Archives for the day of: July 30, 2012

Here is the Homesick Texan’s Texas caviar I talk about all the time. She’s really good with assertive, balanced flavors.

Texas caviar with the first fruits of my heirloom Chimayo chile, which I am drying per Laura Hudson’s instructions at Mas du Diable.

At this altitude (Macondo is the other mile-high city >:-() cooking beans is something that pretty much does not occur. I don’t know how the millions of Mexis here do it — and they do do it, but me I never could get them cooked in under three days. So I got a pressure cooker and they’re cooked to perfection in 10 minutes. I got the one recommended by Cooks’ Magazine, the Fagor Splendid 6-quart pressure cooker.

I always feared pressure cookers but that was stupid. Soak beans overnight, have them cooked in 10 minutes = instant bean-based soup, chili, humus, what have you, much less expensively than canned beans, and with more delicious beans, too. I cook a pound of dried whatever — the one$ from the food coop are, in fact, prettier and ta$tier — and stick half in the freezer. There’s nothing more delicious for dinner than Hoppin’ John, if you’re wondering what to do with extra black eyed peas.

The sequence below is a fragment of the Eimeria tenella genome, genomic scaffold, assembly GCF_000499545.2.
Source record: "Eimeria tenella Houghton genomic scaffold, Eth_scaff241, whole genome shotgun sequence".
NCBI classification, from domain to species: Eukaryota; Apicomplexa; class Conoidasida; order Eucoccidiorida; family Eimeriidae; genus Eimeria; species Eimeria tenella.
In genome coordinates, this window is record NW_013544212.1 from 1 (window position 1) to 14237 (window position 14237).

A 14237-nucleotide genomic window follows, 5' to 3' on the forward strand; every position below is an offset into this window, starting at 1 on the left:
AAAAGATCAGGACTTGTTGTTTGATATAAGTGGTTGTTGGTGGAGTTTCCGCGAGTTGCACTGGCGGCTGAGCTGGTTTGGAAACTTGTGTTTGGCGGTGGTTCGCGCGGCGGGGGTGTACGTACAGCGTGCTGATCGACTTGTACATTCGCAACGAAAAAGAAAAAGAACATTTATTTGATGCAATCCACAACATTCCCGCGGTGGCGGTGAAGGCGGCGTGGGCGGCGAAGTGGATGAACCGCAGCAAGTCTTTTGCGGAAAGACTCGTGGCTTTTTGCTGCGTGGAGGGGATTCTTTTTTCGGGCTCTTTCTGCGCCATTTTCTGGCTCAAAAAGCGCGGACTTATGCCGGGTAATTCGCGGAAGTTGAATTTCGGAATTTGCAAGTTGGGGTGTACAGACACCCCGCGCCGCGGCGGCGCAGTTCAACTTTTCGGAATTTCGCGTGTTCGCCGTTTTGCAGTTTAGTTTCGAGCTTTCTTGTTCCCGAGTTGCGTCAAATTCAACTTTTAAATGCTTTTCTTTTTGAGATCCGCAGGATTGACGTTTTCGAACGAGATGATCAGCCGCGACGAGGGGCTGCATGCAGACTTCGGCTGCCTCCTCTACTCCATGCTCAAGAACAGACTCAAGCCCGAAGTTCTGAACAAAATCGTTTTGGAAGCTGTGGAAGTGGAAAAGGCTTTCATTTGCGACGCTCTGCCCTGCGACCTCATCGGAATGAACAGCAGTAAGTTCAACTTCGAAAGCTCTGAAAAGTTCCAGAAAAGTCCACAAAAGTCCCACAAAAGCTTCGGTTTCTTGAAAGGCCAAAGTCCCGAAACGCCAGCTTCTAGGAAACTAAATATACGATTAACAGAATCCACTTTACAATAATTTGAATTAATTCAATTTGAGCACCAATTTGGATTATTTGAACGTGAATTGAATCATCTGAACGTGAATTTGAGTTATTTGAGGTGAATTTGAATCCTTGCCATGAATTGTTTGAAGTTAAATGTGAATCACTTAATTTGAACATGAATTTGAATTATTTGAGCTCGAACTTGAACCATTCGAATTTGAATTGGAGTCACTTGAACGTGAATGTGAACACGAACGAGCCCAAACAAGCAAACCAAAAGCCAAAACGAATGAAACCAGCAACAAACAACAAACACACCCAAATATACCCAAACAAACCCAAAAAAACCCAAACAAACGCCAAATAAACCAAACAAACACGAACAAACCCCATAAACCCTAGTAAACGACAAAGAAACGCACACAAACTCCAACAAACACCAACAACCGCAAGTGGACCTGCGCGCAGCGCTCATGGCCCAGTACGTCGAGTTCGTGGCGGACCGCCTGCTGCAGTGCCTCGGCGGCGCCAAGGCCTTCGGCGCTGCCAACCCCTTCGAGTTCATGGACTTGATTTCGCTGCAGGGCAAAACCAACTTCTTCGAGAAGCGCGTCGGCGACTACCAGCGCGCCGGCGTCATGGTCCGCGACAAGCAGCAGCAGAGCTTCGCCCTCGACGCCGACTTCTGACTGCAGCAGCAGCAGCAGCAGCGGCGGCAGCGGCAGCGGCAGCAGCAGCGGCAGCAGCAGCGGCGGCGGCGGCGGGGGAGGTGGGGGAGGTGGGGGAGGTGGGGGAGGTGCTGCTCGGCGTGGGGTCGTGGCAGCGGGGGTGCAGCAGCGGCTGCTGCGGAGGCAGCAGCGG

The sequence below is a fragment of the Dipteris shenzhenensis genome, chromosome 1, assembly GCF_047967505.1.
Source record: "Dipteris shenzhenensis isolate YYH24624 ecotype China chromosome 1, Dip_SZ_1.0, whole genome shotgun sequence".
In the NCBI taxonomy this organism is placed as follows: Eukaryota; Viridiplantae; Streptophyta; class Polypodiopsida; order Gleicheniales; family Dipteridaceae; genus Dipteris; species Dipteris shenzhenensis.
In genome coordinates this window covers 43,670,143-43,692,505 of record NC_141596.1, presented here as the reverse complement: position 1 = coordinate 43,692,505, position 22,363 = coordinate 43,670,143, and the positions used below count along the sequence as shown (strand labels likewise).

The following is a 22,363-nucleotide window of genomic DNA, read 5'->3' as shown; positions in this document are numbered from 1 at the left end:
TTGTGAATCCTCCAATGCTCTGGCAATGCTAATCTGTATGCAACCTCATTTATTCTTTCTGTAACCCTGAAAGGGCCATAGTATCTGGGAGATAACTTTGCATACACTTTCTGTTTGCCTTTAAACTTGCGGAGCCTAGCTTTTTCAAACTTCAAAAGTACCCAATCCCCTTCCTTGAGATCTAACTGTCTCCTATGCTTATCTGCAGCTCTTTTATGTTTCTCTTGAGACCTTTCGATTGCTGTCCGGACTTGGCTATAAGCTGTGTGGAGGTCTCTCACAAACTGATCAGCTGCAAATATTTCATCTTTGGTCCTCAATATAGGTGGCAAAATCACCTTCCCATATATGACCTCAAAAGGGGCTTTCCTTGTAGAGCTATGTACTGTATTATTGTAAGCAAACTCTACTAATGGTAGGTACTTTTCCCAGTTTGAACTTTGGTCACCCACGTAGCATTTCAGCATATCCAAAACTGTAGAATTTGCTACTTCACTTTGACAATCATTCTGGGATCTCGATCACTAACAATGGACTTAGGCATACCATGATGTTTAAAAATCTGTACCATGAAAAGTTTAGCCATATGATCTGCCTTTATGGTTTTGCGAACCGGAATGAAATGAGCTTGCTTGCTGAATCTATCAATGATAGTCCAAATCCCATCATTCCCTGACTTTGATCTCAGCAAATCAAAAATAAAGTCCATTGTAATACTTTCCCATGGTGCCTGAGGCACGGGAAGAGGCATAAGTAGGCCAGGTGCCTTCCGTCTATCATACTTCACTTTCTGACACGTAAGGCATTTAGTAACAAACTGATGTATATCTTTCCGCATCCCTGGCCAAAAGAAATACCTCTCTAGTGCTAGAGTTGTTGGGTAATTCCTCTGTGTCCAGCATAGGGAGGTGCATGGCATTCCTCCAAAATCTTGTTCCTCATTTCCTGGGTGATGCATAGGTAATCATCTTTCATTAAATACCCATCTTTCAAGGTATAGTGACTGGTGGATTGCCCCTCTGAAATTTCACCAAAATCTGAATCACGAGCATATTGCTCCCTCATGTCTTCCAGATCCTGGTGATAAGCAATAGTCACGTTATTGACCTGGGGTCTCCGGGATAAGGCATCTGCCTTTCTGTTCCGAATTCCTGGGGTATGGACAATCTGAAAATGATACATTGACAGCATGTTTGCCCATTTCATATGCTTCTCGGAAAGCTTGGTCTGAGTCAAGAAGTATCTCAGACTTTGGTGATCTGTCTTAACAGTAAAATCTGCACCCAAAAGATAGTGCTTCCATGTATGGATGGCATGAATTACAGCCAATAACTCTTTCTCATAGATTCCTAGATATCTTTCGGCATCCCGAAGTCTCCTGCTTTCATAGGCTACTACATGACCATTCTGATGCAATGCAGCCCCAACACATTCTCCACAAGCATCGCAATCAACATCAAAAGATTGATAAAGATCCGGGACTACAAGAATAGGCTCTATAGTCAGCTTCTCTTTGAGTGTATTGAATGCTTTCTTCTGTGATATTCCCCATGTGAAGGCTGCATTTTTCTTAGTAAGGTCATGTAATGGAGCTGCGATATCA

My other Healthy Lunch Meat Chronicle discovery was at the prepared food cold case in the local hippie dippie food coop. They call it Burmese Crunchy Ginger Salad, but Uncle Google tells me the Burmese call it gin thoke.

My name is Jeannette, and I’m a crunchaholic. Honest to God, I need to crunch at least every other day or there’ll be hell. to. pay. As in, sleepwalk to the 7-11 in my footed pajamas and rifle the potato chip rack in my sleep, awakening with a circle of Cheeto-colored salt around my lips that can’t be accounted for. Weight Watchers and Lean Cuisine could make you want to slit your wrists mainly for the LACK OF CRUNCH.

Gin thoke to the rescue. There are several recipes for it on the internets. The ingredient list from the Fante Se hippies who make it is as follows:

Here’s one with tomato and sesame with chick pea flour sprinkled over it: